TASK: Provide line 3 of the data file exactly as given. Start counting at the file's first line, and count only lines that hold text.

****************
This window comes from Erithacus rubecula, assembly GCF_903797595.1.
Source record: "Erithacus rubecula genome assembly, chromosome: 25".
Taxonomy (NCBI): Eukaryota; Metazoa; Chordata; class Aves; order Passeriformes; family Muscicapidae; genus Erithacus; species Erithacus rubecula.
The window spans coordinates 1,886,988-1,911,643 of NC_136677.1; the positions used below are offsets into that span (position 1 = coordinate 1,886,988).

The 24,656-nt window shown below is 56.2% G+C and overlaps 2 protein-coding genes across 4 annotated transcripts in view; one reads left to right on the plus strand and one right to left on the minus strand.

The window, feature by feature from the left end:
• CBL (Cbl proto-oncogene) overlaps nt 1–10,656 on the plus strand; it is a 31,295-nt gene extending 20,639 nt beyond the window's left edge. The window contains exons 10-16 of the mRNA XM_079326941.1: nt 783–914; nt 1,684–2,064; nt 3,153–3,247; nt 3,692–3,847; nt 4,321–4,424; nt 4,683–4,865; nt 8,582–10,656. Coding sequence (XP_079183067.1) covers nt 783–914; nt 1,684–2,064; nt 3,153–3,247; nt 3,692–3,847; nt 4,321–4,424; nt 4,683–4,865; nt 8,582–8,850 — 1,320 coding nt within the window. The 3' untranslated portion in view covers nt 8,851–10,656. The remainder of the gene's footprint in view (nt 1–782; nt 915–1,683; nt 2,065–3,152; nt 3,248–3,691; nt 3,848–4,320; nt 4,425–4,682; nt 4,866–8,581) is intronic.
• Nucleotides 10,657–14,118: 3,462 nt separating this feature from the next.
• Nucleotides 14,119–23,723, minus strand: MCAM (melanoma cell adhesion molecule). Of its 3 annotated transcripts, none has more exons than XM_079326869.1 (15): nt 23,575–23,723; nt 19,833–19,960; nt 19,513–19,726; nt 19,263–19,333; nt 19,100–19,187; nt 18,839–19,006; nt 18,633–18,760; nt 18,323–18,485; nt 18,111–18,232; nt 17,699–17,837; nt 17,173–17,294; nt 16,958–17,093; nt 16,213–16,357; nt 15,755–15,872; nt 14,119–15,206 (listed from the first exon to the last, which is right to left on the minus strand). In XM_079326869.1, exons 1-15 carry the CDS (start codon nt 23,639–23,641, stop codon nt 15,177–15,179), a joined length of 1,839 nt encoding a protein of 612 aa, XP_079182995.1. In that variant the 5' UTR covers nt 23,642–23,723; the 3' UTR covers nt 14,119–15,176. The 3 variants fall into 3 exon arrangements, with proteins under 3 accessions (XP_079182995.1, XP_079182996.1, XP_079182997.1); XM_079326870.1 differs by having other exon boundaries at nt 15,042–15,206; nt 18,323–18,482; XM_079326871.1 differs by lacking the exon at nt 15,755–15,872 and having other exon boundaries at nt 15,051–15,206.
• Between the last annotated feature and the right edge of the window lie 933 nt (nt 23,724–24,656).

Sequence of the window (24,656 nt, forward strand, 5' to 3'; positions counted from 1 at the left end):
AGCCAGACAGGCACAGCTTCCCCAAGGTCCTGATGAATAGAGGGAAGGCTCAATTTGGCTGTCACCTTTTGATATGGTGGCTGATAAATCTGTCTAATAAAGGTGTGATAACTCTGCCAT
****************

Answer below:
Taxonomy (NCBI): Eukaryota; Metazoa; Chordata; class Aves; order Passeriformes; family Muscicapidae; genus Erithacus; species Erithacus rubecula.